Link Salad, Rainy Day Redux

It started raining here in Chicago at midnight, and it just quit half an hour ago. Since I'm trying to squeeze five days of work into four (or possibly three-and-a-half) days, have some links in lieu of content.

Two Reviews

1) Violence, A Writer's Guide - a critical resource for any writer.

2) Janissaries (The Theogony, #1) by Chris Kennedy. A very entertaining MilSF novel.

Two Items of General Interest

1) My Best Employee Quit, or "I Am A Clueless Boss." Loyalty is a two-way street.

2) This Day in Labor History: July 6, 1924 - the Philippine Scouts go on strike.

InConJunction Report

So, over the weekend I attended InConJunction in the lovely east side of Indianapolis. (For those not in the know, the east side is the rough part of town.) In any event, the hotel was nice and secure. There were a lot of locals at this con, so the hotel didn't sell a lot of rooms, but attendance at events was solid. Herewith, a few thoughts on what I did.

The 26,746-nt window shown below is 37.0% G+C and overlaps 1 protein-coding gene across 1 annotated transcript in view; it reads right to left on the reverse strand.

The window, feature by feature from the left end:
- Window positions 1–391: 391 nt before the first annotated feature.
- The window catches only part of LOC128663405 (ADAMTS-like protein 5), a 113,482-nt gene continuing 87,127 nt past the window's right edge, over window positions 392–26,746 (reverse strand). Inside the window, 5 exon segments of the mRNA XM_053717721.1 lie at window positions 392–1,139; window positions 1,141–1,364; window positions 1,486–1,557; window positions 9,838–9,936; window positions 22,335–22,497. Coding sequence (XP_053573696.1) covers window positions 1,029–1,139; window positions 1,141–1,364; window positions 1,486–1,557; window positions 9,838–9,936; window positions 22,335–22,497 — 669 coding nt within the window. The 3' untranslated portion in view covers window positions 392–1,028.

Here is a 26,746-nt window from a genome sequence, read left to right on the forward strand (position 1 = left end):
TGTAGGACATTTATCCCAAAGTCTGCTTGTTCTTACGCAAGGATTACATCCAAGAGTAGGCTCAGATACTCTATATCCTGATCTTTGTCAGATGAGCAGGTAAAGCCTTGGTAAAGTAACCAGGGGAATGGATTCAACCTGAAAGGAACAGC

Friday's panel was "Your Favorite Book You Read since Last Inconjunction." There were only two of us on the panel, so we relied on audience participation to help out. I know I mentioned the works of Adam Rakunas, Elizabeth Bear's Karen Memory and Patrick S. Tomlinson.

On Saturday, I was part of the "Indie Publishing: Building Your Brand" panel. This was largely The Chris Kennedy Show as he was by far the biggest brand on the panel. I did learn of a site called Radio Guest List which is a way to get on podcasts.

Sunday's panel was "Them's Fighting Words: Writing Combat In Science Fiction." This was really just a romp of four authors talking about the challenges and fun of writing combat.